In this frame, protein and gene networks are the result of cellular processes and not their cause. A few evolutionarily conserved types of molecular processes are often involved in the cellular mechanisms that control these switches. The major types of molecular processes that control cellular differentiation involve cell signaling.

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Many of the signal molecules that convey information from cell to cell during the control of cellular differentiation are called growth factors. Although the details of specific signal transduction pathways vary, these pathways often share the following general steps.


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A ligand produced by one cell binds to a receptor in the extracellular region of another cell, inducing a conformational change in the receptor. The shape of the cytoplasmic domain of the receptor changes, and the receptor acquires enzymatic activity. The receptor then catalyzes reactions that phosphorylate other proteins, activating them.

Cellular differentiation - Wikipedia

A cascade of phosphorylation reactions eventually activates a dormant transcription factor or cytoskeletal protein, thus contributing to the differentiation process in the target cell. Signal induction refers to cascades of signaling events, during which a cell or tissue signals to another cell or tissue to influence its developmental fate. Other important mechanisms fall under the category of asymmetric cell divisions , divisions that give rise to daughter cells with distinct developmental fates. Asymmetric cell divisions can occur because of asymmetrically expressed maternal cytoplasmic determinants or because of signaling.

A well-studied example of pattern formation by asymmetric divisions is body axis patterning in Drosophila.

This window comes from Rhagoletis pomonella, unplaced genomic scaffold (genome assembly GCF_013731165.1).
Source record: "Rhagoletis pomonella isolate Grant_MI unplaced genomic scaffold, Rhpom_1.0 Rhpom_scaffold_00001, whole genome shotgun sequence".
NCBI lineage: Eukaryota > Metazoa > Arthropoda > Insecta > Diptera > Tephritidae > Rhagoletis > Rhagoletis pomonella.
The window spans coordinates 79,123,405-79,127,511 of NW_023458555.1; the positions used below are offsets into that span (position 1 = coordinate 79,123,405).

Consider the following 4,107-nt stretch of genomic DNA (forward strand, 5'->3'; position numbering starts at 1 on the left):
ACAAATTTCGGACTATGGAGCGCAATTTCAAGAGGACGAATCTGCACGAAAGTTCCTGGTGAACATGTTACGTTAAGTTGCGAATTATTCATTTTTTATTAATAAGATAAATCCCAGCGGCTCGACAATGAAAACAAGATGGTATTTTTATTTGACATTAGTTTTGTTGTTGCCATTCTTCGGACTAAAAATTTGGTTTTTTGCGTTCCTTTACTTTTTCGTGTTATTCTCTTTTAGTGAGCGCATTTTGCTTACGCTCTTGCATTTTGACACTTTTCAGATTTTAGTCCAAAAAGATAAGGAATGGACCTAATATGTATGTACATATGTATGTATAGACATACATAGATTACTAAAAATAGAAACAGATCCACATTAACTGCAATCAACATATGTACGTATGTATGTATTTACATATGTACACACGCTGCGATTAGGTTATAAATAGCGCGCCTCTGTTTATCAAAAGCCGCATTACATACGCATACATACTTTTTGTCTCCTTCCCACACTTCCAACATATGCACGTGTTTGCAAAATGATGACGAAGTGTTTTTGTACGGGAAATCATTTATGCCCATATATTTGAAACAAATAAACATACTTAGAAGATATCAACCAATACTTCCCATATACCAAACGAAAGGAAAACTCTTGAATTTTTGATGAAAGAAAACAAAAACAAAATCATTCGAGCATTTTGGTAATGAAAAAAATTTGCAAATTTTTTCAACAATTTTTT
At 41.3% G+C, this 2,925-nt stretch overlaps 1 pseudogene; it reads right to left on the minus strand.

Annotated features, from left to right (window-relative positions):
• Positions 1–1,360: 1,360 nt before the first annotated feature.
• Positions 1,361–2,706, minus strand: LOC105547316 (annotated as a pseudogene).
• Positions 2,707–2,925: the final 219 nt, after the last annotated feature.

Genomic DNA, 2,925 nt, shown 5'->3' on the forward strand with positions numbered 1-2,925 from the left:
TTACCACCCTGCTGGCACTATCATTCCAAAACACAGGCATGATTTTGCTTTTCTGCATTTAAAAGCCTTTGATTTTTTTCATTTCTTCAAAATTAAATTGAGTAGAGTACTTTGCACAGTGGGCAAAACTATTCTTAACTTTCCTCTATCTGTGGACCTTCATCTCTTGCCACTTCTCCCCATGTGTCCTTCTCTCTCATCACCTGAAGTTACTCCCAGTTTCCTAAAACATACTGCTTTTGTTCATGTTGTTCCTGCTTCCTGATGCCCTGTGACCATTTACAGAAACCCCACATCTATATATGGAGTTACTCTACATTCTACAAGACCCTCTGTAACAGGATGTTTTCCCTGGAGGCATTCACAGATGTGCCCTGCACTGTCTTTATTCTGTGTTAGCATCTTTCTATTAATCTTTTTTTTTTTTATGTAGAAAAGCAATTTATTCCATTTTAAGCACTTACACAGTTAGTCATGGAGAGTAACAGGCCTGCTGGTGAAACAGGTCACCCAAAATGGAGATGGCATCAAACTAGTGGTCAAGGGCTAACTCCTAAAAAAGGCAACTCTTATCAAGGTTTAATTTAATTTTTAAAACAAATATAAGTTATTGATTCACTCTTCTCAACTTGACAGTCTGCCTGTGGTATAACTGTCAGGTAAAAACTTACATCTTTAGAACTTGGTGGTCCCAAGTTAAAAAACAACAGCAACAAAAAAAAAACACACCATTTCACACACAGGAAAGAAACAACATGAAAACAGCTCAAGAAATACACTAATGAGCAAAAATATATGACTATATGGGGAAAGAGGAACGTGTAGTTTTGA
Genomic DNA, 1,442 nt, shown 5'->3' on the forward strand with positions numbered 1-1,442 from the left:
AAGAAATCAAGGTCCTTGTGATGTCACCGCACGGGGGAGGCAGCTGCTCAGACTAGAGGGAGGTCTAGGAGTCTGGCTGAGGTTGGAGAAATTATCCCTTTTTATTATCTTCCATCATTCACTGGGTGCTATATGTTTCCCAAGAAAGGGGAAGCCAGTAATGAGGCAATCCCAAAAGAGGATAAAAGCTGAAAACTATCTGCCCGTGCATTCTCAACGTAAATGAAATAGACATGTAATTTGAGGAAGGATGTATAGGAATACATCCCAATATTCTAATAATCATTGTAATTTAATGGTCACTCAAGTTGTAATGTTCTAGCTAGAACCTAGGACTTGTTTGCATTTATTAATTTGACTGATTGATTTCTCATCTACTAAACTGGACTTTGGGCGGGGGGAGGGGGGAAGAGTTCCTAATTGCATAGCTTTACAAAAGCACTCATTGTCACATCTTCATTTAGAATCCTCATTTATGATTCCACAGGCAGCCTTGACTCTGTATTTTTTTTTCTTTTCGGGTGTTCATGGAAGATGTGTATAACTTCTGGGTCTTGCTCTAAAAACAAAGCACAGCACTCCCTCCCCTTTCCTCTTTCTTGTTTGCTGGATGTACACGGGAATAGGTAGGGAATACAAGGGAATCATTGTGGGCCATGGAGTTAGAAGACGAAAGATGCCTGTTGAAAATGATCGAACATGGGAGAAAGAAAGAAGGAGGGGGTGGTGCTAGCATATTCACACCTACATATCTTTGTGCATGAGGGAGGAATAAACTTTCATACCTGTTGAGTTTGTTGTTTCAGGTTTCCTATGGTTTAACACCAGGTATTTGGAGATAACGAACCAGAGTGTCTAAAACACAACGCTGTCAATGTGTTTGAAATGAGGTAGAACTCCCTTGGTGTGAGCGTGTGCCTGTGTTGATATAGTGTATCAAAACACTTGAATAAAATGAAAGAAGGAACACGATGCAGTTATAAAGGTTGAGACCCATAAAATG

RNA molecules are an important type of intracellular differentiation control signal. The molecular and genetic basis of asymmetric cell divisions has also been studied in green algae of the genus Volvox , a model system for studying how unicellular organisms can evolve into multicellular organisms.

The size of the cell at the end of all cell divisions determines whether it becomes a specialized germ or somatic cell. Since each cell, regardless of cell type, possesses the same genome , determination of cell type must occur at the level of gene expression. While the regulation of gene expression can occur through cis- and trans-regulatory elements including a gene's promoter and enhancers , the problem arises as to how this expression pattern is maintained over numerous generations of cell division.

As it turns out, epigenetic processes play a crucial role in regulating the decision to adopt a stem, progenitor, or mature cell fate. This section will focus primarily on mammalian stem cells. In systems biology and mathematical modeling of gene regulatory networks, cell-fate determination is predicted to exhibit certain dynamics, such as attractor-convergence the attractor can be an equilibrium point, limit cycle or strange attractor or oscillatory. The first question that can be asked is the extent and complexity of the role of epigenetic processes in the determination of cell fate.